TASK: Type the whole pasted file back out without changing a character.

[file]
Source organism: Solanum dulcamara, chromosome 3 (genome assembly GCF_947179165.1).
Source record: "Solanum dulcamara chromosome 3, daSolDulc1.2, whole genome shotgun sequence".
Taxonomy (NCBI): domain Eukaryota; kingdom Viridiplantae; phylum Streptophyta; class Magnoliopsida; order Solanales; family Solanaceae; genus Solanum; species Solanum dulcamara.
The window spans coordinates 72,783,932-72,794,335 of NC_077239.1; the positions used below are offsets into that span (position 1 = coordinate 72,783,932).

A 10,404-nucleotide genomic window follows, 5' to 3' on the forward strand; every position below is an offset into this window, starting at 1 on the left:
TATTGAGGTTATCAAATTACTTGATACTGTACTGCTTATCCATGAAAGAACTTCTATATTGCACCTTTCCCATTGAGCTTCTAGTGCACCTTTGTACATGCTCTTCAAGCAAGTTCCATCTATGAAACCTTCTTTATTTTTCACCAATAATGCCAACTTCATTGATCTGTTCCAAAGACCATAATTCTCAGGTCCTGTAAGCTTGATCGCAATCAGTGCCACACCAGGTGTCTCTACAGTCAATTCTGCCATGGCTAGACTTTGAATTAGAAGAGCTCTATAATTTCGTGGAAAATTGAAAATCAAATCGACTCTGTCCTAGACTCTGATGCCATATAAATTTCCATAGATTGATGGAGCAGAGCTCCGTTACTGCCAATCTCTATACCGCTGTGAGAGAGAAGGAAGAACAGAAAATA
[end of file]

Source organism: Solanum dulcamara, chromosome 3 (genome assembly GCF_947179165.1).
Source record: "Solanum dulcamara chromosome 3, daSolDulc1.2, whole genome shotgun sequence".
Taxonomy (NCBI): domain Eukaryota; kingdom Viridiplantae; phylum Streptophyta; class Magnoliopsida; order Solanales; family Solanaceae; genus Solanum; species Solanum dulcamara.
The window spans coordinates 72,783,932-72,794,335 of NC_077239.1; the positions used below are offsets into that span (position 1 = coordinate 72,783,932).

A 10,404-nucleotide genomic window follows, 5' to 3' on the forward strand; every position below is an offset into this window, starting at 1 on the left:
TATTGAGGTTATCAAATTACTTGATACTGTACTGCTTATCCATGAAAGAACTTCTATATTGCACCTTTCCCATTGAGCTTCTAGTGCACCTTTGTACATGCTCTTCAAGCAAGTTCCATCTATGAAACCTTCTTTATTTTTCACCAATAATGCCAACTTCATTGATCTGTTCCAAAGACCATAATTCTCAGGTCCTGTAAGCTTGATCGCAATCAGTGCCACACCAGGTGTCTCTACAGTCAATTCTGCCATGGCTAGACTTTGAATTAGAAGAGCTCTATAATTTCGTGGAAAATTGAAAATCAAATCGACTCTGTCCTAGACTCTGATGCCATATAAATTTCCATAGATTGATGGAGCAGAGCTCCGTTACTGCCAATCTCTATACCGCTGTGAGAGAGAAGGAAGAACAGAAAATA